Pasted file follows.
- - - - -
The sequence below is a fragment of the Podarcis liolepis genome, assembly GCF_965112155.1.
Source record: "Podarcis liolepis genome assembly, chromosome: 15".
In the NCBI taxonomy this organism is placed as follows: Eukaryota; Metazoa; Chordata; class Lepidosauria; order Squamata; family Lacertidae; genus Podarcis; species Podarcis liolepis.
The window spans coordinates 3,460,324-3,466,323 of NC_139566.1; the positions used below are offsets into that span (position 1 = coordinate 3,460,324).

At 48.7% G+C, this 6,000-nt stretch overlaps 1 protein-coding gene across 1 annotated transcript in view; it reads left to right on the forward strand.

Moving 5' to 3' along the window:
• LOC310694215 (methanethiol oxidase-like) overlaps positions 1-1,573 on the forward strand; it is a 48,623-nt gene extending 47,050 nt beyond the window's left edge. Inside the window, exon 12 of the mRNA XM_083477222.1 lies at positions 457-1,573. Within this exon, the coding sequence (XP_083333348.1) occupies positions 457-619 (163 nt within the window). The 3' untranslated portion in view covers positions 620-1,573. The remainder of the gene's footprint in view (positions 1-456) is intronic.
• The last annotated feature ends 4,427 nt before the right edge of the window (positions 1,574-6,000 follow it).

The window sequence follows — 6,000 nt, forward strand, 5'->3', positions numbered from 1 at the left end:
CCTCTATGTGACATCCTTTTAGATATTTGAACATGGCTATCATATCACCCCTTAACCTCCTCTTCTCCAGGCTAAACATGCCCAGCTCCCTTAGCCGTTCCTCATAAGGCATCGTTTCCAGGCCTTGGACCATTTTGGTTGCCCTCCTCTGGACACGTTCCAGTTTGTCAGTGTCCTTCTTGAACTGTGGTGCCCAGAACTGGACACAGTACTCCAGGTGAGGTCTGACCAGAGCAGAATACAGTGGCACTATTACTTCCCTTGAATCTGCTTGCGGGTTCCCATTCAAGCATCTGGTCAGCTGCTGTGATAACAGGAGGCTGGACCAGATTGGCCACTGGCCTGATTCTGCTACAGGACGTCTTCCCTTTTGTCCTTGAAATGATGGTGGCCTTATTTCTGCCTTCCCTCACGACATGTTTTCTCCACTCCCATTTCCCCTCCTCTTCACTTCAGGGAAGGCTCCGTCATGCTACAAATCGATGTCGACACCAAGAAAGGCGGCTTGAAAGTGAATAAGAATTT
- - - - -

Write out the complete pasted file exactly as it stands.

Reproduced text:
The sequence below is a fragment of the Podarcis liolepis genome, assembly GCF_965112155.1.
Source record: "Podarcis liolepis genome assembly, chromosome: 15".
In the NCBI taxonomy this organism is placed as follows: Eukaryota; Metazoa; Chordata; class Lepidosauria; order Squamata; family Lacertidae; genus Podarcis; species Podarcis liolepis.
The window spans coordinates 3,460,324-3,466,323 of NC_139566.1; the positions used below are offsets into that span (position 1 = coordinate 3,460,324).

At 48.7% G+C, this 6,000-nt stretch overlaps 1 protein-coding gene across 1 annotated transcript in view; it reads left to right on the forward strand.

Moving 5' to 3' along the window:
• LOC310694215 (methanethiol oxidase-like) overlaps positions 1-1,573 on the forward strand; it is a 48,623-nt gene extending 47,050 nt beyond the window's left edge. Inside the window, exon 12 of the mRNA XM_083477222.1 lies at positions 457-1,573. Within this exon, the coding sequence (XP_083333348.1) occupies positions 457-619 (163 nt within the window). The 3' untranslated portion in view covers positions 620-1,573. The remainder of the gene's footprint in view (positions 1-456) is intronic.
• The last annotated feature ends 4,427 nt before the right edge of the window (positions 1,574-6,000 follow it).

The window sequence follows — 6,000 nt, forward strand, 5'->3', positions numbered from 1 at the left end:
CCTCTATGTGACATCCTTTTAGATATTTGAACATGGCTATCATATCACCCCTTAACCTCCTCTTCTCCAGGCTAAACATGCCCAGCTCCCTTAGCCGTTCCTCATAAGGCATCGTTTCCAGGCCTTGGACCATTTTGGTTGCCCTCCTCTGGACACGTTCCAGTTTGTCAGTGTCCTTCTTGAACTGTGGTGCCCAGAACTGGACACAGTACTCCAGGTGAGGTCTGACCAGAGCAGAATACAGTGGCACTATTACTTCCCTTGAATCTGCTTGCGGGTTCCCATTCAAGCATCTGGTCAGCTGCTGTGATAACAGGAGGCTGGACCAGATTGGCCACTGGCCTGATTCTGCTACAGGACGTCTTCCCTTTTGTCCTTGAAATGATGGTGGCCTTATTTCTGCCTTCCCTCACGACATGTTTTCTCCACTCCCATTTCCCCTCCTCTTCACTTCAGGGAAGGCTCCGTCATGCTACAAATCGATGTCGACACCAAGAAAGGCGGCTTGAAAGTGAATAAGAATTT